US Secretary of State John Kerry is in China to urge Beijing to halt what is seen as its increasingly assertive actions in the South China Sea.
US officials say Mr Kerry will voice concerns over China’s land reclamation projects in the disputed waters.
China has warned it will defend its “legitimate rights and interests”.
China claims almost the whole of the South China Sea, resulting in overlapping claims with Brunei, Taiwan, the Philippines, Vietnam and Malaysia.
Mr Kerry’s visit comes as the Indian Prime Minister, Narendra Modi, is also in the country.
On Friday, Mr Modi and China’s Premier Li Keqiang said they agreed to seek a “fair resolution” to border disputes arising from a boundary disagreement.
This came after the two leaders held talks in Beijing’s Great Hall of the People.
Mr Kerry is due to hold a series of meetings with Chinese President Xi Jinping and other top government officials in the Chinese capital.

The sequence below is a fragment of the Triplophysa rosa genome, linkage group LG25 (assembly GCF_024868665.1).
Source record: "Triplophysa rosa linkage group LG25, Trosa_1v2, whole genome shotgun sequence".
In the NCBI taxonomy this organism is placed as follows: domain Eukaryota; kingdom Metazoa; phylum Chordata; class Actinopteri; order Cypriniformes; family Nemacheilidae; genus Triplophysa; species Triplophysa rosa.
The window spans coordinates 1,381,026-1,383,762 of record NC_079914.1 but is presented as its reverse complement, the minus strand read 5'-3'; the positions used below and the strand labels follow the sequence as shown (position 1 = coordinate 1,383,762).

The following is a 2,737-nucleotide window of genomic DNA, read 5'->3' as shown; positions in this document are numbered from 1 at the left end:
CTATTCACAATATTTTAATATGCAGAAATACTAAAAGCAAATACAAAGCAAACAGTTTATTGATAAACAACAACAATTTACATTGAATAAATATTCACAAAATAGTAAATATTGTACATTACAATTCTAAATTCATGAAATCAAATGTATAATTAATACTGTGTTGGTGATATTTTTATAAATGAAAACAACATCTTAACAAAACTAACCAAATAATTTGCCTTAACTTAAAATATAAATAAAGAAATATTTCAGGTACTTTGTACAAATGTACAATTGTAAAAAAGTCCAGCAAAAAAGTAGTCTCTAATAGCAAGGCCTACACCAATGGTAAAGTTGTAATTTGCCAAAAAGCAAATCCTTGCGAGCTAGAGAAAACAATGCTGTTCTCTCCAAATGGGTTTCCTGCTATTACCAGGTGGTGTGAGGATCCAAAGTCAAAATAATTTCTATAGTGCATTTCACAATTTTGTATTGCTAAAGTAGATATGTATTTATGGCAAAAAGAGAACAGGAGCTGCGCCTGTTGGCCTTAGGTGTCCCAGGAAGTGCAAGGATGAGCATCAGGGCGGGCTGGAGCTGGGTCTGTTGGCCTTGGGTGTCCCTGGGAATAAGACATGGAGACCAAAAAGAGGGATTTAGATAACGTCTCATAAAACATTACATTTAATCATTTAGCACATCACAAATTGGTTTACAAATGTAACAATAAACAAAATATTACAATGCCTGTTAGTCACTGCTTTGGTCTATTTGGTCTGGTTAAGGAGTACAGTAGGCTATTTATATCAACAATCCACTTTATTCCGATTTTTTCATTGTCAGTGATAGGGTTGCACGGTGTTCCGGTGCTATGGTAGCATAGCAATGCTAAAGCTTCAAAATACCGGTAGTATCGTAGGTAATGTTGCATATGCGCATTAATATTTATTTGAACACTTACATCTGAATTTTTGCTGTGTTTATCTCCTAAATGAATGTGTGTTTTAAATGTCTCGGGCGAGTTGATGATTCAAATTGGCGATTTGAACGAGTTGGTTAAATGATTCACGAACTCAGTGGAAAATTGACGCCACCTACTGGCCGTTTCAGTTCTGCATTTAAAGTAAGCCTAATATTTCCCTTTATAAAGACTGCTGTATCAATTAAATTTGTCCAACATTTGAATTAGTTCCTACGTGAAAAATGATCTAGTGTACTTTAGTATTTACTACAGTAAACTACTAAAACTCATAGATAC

State Department officials say his visit has been scheduled for some time, but the agenda will now be dominated by China’s activities in the disputed waters.
Washington says China has reclaimed about 810 hectares of land (2,000 acres) of land in the Spratly Islands since 2014.
It says that while the aim of the expansion activity remains unclear, China is “improving its defence infrastructure in the South China Sea”.
Ahead of Mr Kerry’s visit, China said it would defend its national interests in the region.
“China’s determination to defend national sovereignty and its legitimate rights and interests is unswerving,” foreign ministry spokeswoman Hua Chunying.
“We will adopt stern measures to counter any acts that will pose provocations and threats against China.”
Beijing has also expressed concern over reports that the US may send its military ships and aircraft to assert freedom of navigation in the South China Sea – one of the world’s busiest shipping areas.